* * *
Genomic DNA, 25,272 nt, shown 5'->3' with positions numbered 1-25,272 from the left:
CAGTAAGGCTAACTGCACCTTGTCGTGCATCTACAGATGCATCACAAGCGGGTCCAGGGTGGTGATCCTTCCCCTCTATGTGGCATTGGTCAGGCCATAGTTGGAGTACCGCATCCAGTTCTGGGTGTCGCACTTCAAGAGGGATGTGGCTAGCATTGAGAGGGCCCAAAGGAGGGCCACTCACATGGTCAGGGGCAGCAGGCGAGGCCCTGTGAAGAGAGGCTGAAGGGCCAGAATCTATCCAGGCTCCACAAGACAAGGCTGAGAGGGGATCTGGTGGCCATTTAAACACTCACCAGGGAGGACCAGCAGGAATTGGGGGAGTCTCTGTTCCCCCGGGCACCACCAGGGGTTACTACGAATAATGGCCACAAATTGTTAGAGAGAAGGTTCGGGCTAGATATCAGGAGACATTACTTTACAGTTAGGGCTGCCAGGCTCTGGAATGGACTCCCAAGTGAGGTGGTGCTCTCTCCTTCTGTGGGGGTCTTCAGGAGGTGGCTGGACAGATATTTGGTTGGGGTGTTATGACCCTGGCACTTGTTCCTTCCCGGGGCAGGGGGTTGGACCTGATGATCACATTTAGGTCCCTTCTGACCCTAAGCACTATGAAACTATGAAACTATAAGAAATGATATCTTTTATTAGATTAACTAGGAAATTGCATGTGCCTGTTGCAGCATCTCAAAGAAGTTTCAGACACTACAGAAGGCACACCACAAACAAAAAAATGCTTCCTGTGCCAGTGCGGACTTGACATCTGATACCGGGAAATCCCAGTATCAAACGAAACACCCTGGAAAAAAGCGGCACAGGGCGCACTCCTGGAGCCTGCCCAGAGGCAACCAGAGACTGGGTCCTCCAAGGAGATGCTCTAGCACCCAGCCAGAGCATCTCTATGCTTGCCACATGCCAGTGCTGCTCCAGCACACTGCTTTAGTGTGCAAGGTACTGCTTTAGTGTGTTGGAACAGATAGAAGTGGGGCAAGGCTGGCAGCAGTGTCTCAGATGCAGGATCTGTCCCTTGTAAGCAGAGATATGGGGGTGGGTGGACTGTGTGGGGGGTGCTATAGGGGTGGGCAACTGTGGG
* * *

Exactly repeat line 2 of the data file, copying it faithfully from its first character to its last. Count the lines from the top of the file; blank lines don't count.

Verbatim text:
CAGTAAGGCTAACTGCACCTTGTCGTGCATCTACAGATGCATCACAAGCGGGTCCAGGGTGGTGATCCTTCCCCTCTATGTGGCATTGGTCAGGCCATAGTTGGAGTACCGCATCCAGTTCTGGGTGTCGCACTTCAAGAGGGATGTGGCTAGCATTGAGAGGGCCCAAAGGAGGGCCACTCACATGGTCAGGGGCAGCAGGCGAGGCCCTGTGAAGAGAGGCTGAAGGGCCAGAATCTATCCAGGCTCCACAAGACAAGGCTGAGAGGGGATCTGGTGGCCATTTAAACACTCACCAGGGAGGACCAGCAGGAATTGGGGGAGTCTCTGTTCCCCCGGGCACCACCAGGGGTTACTACGAATAATGGCCACAAATTGTTAGAGAGAAGGTTCGGGCTAGATATCAGGAGACATTACTTTACAGTTAGGGCTGCCAGGCTCTGGAATGGACTCCCAAGTGAGGTGGTGCTCTCTCCTTCTGTGGGGGTCTTCAGGAGGTGGCTGGACAGATATTTGGTTGGGGTGTTATGACCCTGGCACTTGTTCCTTCCCGGGGCAGGGGGTTGGACCTGATGATCACATTTAGGTCCCTTCTGACCCTAAGCACTATGAAACTATGAAACTATAAGAAATGATATCTTTTATTAGATTAACTAGGAAATTGCATGTGCCTGTTGCAGCATCTCAAAGAAGTTTCAGACACTACAGAAGGCACACCACAAACAAAAAAATGCTTCCTGTGCCAGTGCGGACTTGACATCTGATACCGGGAAATCCCAGTATCAAACGAAACACCCTGGAAAAAAGCGGCACAGGGCGCACTCCTGGAGCCTGCCCAGAGGCAACCAGAGACTGGGTCCTCCAAGGAGATGCTCTAGCACCCAGCCAGAGCATCTCTATGCTTGCCACATGCCAGTGCTGCTCCAGCACACTGCTTTAGTGTGCAAGGTACTGCTTTAGTGTGTTGGAACAGATAGAAGTGGGGCAAGGCTGGCAGCAGTGTCTCAGATGCAGGATCTGTCCCTTGTAAGCAGAGATATGGGGGTGGGTGGACTGTGTGGGGGGTGCTATAGGGGTGGGCAACTGTGGG